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No RedemptionKenneth Law
By K. Rashid Shariat Law,
Jan. 6, 2006

I've been in prison for almost 17 years. Like so many other poor men raised in the ghettos throughout this country, I am guilty of the crime of ignorance, self-hate, and the desire to follow the road to self-destruction.

Though our families tried to give us the tools they felt would lead to a more respectful life, these tools were often fruitless due to the psychological warfares we are forced to deal with. We are molded by our conditions of poverty, resulting in the development of an animalistic instinct to survive. We are purposely handicapped by our real teachers--the media, movies and the music industry--all promoting war, violence, theft, sex and drugs. They call it entertainment. I bear witness that it's a slow death for a young impressionable mind. It's like giving you a rope and instructing you on how hanging yourself with it is okay, and the right thing to do.

Then you have a lot of those who have supposedly escaped this trap, who have selfishly forgotten where they came from, turning a blind eye to the struggling people left behind or joining hands with the capitalists who once contributed to their demise. What good does it do you to gain the world but lose your soul?

I see them as the consciously dead. A conscious death is worse than a physical death because, though you breathe life you are being mentally manipulated and don't realize you're a pawn waiting for the master minds who control your third king to make their next move. Once a person lands in prison, this mental manipulation is taken to the next level. It starts by dividing, then conquering. They set out to destroy you mentally so that your dreams become only of your prison surroundings, and your goals become things that will keep you in prison or bring you back, and your family unit is often destroyed because life goes on for them without you. It's easier to forget about you than to suffer with you. This leaves you mad at the world, a walking time bomb. Violence becomes a way of life, a justified answer to all your problems.

There are those who get that second chance to enter society again, who are the true products of their environment and will prey on their own neighborhoods. Their carefree nature leads them to know no better. Now, the think tank that designed this system must commend itself on a job well done. They lay and await their harvest: your welcome return to prison. Another one bites the dust, another job created. It's nothing personal, just business. I need to feed my family while I destroy yours.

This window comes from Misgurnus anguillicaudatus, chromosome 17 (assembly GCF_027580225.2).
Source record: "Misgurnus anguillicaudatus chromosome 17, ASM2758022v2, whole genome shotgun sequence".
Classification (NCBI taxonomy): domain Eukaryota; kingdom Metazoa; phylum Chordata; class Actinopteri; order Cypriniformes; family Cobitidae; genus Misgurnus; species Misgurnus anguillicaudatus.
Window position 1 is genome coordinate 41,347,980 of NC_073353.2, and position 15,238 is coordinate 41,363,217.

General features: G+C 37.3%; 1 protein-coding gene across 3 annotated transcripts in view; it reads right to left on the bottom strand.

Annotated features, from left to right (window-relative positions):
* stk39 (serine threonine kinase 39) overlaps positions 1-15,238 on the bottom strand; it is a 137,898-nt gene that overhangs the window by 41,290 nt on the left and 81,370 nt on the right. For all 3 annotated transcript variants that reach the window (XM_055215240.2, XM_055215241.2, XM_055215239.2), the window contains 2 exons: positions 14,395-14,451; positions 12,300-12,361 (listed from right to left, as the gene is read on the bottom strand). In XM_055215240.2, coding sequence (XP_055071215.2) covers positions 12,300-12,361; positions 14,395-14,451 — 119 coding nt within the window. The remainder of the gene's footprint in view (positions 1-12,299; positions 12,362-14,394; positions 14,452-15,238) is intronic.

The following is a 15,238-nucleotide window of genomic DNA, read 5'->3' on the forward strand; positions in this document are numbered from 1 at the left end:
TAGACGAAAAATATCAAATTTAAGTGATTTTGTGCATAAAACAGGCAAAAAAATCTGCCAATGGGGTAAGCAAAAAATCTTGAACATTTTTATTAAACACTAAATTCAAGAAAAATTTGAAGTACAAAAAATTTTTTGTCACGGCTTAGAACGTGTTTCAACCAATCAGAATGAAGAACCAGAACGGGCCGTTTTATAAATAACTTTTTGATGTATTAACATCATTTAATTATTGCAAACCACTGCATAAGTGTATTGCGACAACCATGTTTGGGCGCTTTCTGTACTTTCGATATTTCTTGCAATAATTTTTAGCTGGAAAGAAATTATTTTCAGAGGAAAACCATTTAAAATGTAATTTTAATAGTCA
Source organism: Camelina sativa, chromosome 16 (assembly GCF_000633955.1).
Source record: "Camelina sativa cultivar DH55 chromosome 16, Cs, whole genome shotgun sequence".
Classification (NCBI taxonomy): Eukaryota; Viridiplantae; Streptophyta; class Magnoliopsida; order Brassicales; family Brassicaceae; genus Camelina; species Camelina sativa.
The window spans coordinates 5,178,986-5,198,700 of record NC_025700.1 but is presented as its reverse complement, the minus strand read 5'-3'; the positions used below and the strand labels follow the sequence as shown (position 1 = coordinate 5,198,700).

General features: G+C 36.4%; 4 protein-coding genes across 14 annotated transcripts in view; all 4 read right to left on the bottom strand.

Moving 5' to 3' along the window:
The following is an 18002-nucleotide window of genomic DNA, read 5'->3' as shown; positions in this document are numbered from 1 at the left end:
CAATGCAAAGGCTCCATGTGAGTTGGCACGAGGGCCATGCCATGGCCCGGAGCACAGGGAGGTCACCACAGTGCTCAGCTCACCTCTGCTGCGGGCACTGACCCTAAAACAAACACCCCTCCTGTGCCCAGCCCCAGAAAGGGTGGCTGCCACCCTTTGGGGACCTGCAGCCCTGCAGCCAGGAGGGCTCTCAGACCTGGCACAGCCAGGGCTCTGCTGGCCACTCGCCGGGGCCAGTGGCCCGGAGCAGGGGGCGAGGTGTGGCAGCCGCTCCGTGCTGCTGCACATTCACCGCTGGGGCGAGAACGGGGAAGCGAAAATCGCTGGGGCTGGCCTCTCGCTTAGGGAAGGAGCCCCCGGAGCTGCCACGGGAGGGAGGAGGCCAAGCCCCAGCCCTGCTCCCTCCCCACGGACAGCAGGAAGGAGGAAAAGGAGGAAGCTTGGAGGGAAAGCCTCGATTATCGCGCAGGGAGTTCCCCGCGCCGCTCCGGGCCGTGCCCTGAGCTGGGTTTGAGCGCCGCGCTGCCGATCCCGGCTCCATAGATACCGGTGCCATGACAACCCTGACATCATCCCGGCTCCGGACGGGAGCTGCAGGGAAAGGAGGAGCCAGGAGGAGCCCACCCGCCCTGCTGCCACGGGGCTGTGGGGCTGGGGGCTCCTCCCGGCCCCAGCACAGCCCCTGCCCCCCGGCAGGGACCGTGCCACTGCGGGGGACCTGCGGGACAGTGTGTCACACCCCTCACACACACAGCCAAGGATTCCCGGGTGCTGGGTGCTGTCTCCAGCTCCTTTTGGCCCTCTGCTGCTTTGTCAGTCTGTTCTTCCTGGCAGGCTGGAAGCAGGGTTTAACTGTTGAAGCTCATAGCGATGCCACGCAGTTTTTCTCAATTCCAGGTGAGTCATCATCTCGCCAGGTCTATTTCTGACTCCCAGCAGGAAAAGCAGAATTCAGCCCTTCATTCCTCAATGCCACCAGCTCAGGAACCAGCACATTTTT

Has it yet to become clear to the American people that this is why they have taken away all productive programs and counseling in prisons? Fortunately, there are some who, after many years of looking in the mirror, begin to reflect and see what they have let themselves become. They start looking for answers, soulsearching, digging deep inside themselves, finding their great attributes as human beings, their journeys become positive, and they aim to save others from the condition they once suffered from, though a man makes these transformations for the good of himself.

America sent a message on Dec. 13, 2005, when they executed Stanley "Tookie" Williams--that there is no redemption for a convicted person and they will never forgive you of your sin. I don't know personally if Mr. Williams was guilty or innocent, and I am sincerely sympathetic to all four families for their loss.

But it was clear that Mr. Williams had changed. His actions spoke loud and clear that his goal was to save lives. Mr. Williams became more of a threat because he was trying to awaken the consciously dead.

This leads me to once again point to the blueprint I lay out for you of what brought us to prison and what keeps us coming back. It's part of someone's plan to keep us consciously dead. America needs to wake up before it's too late. Our children are killing each other in the streets, on the schoolyards, even parents in their homes and it's the "Tookie" Williams of the world and myself that can save them because we relate to their pain. You can learn a lot from a number.

Now I call on every convict or ex-convict to not let Stanley "Tookie" Williams' death be in vain. Embrace that road to change, it's paved beautifully. Pick up a pen and share your transformation with family and friends. Write a book. Get your message out there to the children. I also call on the American people to adopt a prisoner and reassure them that someone cares. A little love can go a long way. Let's give hope and life and stop the death penalty. It's not the answer. May this message be received well.

The struggle continues.

K.A. Rashid Shariat Law
# 52590
P.O BOX 1989
Ely, Nevada

Inspired by Stanley "Tookie" Williams, Mr. Law is determined to become an author, and help young people who might gain from his advice. He is currently writing a book called Tales of the Tier, about stories prisoners share with each other and things he's heard and witnessed while in prison.

He also plans to write an autobiography "that I'm sure will be a positive contribution for those still in the struggle, and an answer for those who don't understand us." Mr. Law has no typewriter and is trying to raise money to buy one. He has few contacts outside of prison, and is unable to get a prison job. He'd be extremely grateful for any contributions you could make toward this purchase. Mr. Law writes, "You can send any donation through Western Union, to the Nevada Department of Corrections (Ely State Prison, P.O. Box 1989, 4569 North State Rt. 490, Ely, Nevada 89301), with my name and prison number (K.A. Rashid Shariat Law, # 52590). You can also send money using the internet, via J-Pay." Here is the J-Pay link

The following link offers tips for writing to prisoners:


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